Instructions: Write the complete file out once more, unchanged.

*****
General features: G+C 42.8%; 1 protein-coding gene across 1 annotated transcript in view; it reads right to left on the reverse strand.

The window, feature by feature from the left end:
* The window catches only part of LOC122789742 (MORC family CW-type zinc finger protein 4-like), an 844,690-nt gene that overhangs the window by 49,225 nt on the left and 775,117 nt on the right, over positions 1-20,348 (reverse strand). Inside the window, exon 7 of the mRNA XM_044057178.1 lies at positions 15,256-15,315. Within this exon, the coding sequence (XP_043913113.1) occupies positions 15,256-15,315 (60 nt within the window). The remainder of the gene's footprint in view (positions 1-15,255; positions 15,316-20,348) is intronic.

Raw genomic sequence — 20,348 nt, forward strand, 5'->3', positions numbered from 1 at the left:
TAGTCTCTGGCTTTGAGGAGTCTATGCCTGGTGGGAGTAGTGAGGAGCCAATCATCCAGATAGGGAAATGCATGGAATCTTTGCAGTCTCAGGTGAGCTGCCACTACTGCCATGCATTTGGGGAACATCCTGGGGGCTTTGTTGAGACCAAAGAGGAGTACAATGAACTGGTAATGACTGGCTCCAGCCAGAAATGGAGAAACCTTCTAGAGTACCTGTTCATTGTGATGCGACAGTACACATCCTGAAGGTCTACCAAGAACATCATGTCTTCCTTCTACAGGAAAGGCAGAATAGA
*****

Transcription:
General features: G+C 42.8%; 1 protein-coding gene across 1 annotated transcript in view; it reads right to left on the reverse strand.

The window, feature by feature from the left end:
* The window catches only part of LOC122789742 (MORC family CW-type zinc finger protein 4-like), an 844,690-nt gene that overhangs the window by 49,225 nt on the left and 775,117 nt on the right, over positions 1-20,348 (reverse strand). Inside the window, exon 7 of the mRNA XM_044057178.1 lies at positions 15,256-15,315. Within this exon, the coding sequence (XP_043913113.1) occupies positions 15,256-15,315 (60 nt within the window). The remainder of the gene's footprint in view (positions 1-15,255; positions 15,316-20,348) is intronic.

Raw genomic sequence — 20,348 nt, forward strand, 5'->3', positions numbered from 1 at the left:
TAGTCTCTGGCTTTGAGGAGTCTATGCCTGGTGGGAGTAGTGAGGAGCCAATCATCCAGATAGGGAAATGCATGGAATCTTTGCAGTCTCAGGTGAGCTGCCACTACTGCCATGCATTTGGGGAACATCCTGGGGGCTTTGTTGAGACCAAAGAGGAGTACAATGAACTGGTAATGACTGGCTCCAGCCAGAAATGGAGAAACCTTCTAGAGTACCTGTTCATTGTGATGCGACAGTACACATCCTGAAGGTCTACCAAGAACATCATGTCTTCCTTCTACAGGAAAGGCAGAATAGA